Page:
• Credit and even debit cards prevent us from connecting the dots between our labor and its fruit.
  • Microwaves and high speed internet keep us from ever having to wait.
  • And as a result, we have found ourselves tired, crabby, impatient. We’ve become more and more unhealthy. And we always have this sense of kind of being disconnected.

    So, we have begun trying to reconnect to the rhythms of life. This hasn’t been a whole-sale thing, changing everything about our lifestyle all at once. Rather than that, it has been a slow unfolding of new ways to find routine and rest in life, adding additional puzzle pieces as we begin to feel passionately about them.

    Over the past couple of years, we’ve incorporated these kinds of things into our lives:

  • We are trying to eat as locally as possible, visiting the Farmer’s Market, local produce stand, and buying pasture-fed local beef.
  • We also try to eat food when it is in season. Summer is for strawberries and peaches, regardless of what’s for sale at Walmart in January.
  • We sabbath. Hard. On Sundays, we don’t work. We spend time with friends, take naps, play on the Wii. And we have a Sunday evening routine with the kids – AFV and Extreme Makeover while we eat toast and hot chocolate.
  • We also have assigned the kids daily chores that they are expected to complete. And we pay them an allowance for them, every other week, like I get paid. Payday for me is payday for them. We’ve used the envelope system to help them spend their money wisely. And they each now have their own savings account.
  • We have become more conscious of the church calendar, caring about seasons like Advent and Lent.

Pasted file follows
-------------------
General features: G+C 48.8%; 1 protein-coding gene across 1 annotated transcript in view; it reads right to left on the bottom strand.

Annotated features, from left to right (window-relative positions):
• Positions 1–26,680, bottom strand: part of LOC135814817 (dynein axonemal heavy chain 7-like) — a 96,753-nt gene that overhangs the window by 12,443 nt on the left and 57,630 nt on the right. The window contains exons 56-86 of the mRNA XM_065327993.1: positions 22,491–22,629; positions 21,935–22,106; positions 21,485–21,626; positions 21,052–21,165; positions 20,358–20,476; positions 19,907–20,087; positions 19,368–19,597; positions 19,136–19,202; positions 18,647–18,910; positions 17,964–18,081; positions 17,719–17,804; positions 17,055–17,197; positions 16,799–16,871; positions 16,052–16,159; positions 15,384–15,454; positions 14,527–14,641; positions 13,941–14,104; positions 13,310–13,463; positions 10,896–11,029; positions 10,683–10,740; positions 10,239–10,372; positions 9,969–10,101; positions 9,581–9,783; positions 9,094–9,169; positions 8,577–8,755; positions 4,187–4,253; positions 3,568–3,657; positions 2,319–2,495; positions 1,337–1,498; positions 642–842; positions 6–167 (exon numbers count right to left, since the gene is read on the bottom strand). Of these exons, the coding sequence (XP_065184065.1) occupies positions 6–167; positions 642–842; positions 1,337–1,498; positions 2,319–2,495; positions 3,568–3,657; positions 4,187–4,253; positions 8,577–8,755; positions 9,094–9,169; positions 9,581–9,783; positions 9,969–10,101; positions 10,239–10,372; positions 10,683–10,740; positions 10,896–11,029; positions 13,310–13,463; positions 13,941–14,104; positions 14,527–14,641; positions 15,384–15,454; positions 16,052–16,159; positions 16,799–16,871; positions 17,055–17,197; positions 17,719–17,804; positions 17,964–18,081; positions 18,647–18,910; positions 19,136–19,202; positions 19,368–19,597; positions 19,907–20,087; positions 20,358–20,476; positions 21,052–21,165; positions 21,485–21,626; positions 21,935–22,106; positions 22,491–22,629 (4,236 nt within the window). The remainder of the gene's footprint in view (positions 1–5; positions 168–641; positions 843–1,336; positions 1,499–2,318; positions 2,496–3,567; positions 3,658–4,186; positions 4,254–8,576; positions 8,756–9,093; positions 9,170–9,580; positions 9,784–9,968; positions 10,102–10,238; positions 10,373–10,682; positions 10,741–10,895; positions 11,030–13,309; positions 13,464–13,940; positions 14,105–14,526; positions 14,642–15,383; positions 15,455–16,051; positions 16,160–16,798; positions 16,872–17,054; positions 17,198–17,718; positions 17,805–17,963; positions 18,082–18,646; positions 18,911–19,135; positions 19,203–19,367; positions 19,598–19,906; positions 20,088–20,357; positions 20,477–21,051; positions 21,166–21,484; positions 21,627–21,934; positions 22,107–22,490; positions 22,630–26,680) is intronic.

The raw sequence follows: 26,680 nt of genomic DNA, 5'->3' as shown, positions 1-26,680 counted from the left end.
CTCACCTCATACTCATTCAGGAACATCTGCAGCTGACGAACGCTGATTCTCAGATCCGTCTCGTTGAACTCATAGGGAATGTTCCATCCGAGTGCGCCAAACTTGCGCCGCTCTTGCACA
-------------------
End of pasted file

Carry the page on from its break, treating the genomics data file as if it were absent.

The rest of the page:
• With the arrival of the new year, I decided to participate again in the Daily Audio Bible. It’s a daily podcast that reads through the Bible. I took a year or so off, but it feels good to make this a part of my morning routine again.

    And, since the kids went back to school, we’ve added a new routine that we are very excited about. We have begun doing Morning and Evening Prayers as a family, using Shane Claiborne’s Common Prayer as our guide.

    Because our kids are early risers (read: Calvin), their job is to bring coffee to Mom and Dad at 6:45. They all pile into our bed and we do the prayer liturgy and readings together. Then, by 7, we are up and at ’em, ready to show the world what we’re made of. We do Evening Prayers around the table when we are done with dinner.

    It’s only been three days so far. Two week from now I may be embarrassed that I put this out there because we’ve given up. But for right now, we are loving bookending our days with a recognition that God is here, that there is more going on than we can see, and that we are in this thing together.